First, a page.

Military Aviation

In the 1970s the UK considered the sale of an aircraft carrier with a force of Sea Harriers to the Argentine Navy but it did not go through. Here’s why.

The Harrier

Designed to meet a NATO specification for a light tactical support fighter that was also capable of Vertical/Short Takeoff and Landing (V/STOL), the Harrier first flew in 1960. This unique aircraft has the distinction of being the only successful V/STOL design out of the many that were put forth during the 1960s.

There are four different versions of the Harrier, which uses thrust vectoring to achieve V/STOL: the first-generation Hawker Siddeley Harrier, the Naval strike/air defense BAE Sea Harrier, the US AV-8B Harrier II variant and the British BAE Harrier II.

Argentine Navy pondering to buy Harriers

In 1963, the Argentine Naval Aviation Command’s front-line fighters were the Vought F4U-5 Corsair and Grumman F9F-2 Panther, which were both becoming obsolete, especially the former. The force sought to buy the Douglas AD-5 Skyraider to replace the Corsairs, and wanted a batch of Douglas A-4B Skyhawks to replace the Panthers. The force asked the US government for permission to buy a batch of A-4Bs in 1966, but it replied offering 30 A-4As, which were not accepted. Another request was made for ten A-4Fs and two TA-4Fs in 1968, but this sale was not authorised either.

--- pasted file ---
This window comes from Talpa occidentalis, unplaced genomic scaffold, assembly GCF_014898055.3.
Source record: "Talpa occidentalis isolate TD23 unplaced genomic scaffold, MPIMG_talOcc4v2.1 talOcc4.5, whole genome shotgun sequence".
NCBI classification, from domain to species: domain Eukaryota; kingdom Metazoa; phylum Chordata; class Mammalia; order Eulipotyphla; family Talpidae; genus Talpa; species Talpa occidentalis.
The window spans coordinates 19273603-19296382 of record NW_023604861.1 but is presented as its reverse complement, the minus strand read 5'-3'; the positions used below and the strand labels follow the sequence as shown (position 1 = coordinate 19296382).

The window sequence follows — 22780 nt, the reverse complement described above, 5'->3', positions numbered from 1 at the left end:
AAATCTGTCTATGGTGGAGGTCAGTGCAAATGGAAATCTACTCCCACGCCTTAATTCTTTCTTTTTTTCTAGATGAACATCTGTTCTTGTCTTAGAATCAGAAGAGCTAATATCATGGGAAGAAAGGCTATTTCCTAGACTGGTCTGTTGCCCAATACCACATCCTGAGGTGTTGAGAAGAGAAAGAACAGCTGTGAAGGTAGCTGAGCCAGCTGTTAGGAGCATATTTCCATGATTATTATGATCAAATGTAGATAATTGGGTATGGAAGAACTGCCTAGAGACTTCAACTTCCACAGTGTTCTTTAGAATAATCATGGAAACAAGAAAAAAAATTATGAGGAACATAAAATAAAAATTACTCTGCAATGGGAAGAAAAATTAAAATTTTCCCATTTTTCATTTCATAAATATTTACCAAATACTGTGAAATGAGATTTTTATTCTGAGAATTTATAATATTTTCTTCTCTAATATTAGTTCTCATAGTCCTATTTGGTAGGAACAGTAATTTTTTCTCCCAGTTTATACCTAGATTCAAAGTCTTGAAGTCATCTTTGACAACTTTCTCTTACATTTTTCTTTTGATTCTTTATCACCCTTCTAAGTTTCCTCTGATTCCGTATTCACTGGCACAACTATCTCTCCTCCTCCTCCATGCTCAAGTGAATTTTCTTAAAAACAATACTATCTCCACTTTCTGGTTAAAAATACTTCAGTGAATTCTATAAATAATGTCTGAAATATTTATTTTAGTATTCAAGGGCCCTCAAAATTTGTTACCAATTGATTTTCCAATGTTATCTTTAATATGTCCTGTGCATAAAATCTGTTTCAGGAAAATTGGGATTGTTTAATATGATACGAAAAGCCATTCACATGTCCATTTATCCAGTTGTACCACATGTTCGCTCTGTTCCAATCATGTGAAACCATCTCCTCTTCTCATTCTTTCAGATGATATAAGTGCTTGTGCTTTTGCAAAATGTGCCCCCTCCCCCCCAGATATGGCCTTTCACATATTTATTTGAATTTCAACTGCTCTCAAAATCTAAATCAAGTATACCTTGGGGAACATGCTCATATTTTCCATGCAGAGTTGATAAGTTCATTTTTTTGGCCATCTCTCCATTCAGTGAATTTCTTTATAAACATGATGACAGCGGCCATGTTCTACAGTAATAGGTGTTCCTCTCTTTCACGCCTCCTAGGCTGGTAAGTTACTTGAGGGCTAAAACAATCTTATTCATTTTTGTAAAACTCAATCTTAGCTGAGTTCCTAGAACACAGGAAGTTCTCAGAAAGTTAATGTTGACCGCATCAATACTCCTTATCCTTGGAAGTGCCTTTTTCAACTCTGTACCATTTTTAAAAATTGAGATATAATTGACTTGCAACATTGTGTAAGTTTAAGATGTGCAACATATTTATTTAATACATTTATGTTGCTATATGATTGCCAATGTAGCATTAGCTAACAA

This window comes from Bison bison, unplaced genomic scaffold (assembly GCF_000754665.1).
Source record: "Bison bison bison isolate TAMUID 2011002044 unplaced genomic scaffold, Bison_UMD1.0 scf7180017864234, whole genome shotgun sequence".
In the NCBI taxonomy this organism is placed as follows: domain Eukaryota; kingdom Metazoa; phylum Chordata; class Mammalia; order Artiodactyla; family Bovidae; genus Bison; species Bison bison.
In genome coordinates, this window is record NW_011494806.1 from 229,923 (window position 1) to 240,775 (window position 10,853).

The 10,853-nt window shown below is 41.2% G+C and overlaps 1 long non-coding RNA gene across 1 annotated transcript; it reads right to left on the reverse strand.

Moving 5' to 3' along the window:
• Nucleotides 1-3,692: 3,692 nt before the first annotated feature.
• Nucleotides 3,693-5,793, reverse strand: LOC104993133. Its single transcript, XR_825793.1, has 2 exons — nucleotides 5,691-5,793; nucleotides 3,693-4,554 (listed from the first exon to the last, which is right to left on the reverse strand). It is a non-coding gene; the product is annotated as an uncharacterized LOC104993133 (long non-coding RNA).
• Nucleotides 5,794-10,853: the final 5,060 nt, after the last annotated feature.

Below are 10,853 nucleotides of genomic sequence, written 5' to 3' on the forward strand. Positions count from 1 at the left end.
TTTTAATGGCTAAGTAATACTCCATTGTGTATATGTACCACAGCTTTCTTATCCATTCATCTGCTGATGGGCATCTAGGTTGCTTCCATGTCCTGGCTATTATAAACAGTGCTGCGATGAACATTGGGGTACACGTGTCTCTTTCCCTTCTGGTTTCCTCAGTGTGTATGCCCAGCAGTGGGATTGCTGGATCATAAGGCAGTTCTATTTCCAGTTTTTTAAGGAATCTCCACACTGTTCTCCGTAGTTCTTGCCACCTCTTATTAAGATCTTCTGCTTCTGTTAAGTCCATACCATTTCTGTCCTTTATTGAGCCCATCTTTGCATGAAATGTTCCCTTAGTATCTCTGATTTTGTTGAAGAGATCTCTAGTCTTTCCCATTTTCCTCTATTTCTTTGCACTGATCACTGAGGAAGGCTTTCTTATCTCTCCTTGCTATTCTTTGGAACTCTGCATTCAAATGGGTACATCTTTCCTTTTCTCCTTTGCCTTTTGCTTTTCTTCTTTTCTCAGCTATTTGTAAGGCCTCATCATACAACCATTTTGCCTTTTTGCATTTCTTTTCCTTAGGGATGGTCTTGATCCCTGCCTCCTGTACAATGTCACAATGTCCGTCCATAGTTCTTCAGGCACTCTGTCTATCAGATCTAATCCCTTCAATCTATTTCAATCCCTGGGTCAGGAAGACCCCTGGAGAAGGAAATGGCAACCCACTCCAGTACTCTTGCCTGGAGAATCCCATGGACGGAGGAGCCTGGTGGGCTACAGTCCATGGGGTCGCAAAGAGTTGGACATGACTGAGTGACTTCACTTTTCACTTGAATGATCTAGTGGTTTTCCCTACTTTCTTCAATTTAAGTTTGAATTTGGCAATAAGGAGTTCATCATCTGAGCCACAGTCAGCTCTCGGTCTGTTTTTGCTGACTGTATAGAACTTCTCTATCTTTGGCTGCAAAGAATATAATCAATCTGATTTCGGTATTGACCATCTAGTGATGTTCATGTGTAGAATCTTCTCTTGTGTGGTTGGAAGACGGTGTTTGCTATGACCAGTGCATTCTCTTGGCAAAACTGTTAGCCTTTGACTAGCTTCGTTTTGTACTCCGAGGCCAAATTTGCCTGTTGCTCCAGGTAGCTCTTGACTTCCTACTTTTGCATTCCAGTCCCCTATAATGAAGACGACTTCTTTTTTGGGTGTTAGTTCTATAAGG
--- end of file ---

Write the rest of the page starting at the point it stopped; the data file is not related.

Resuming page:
As explained by Santiago Rivas in his book British Combat Aircraft in Latin America, this led to the decision to look for other suppliers and in 1969 the force asked the British government if it could test the Hawker Siddeley Harrier GR.Mk.1. During the delivery of the newly acquired aircraft carrier ARA 25 de Mayo (V-2) from Holland, the ship went to the UK and tests were conducted on Sep. 4, 1969 by an RAF Harrier GR.Mk.1 (XV757, which was only officially delivered to the RAF on Sep. 19, two weeks after the tests on the Argentine carrier), with the support of a Royal Navy Westland Wasp, which provided search and rescue cover and also took photographs of the trials.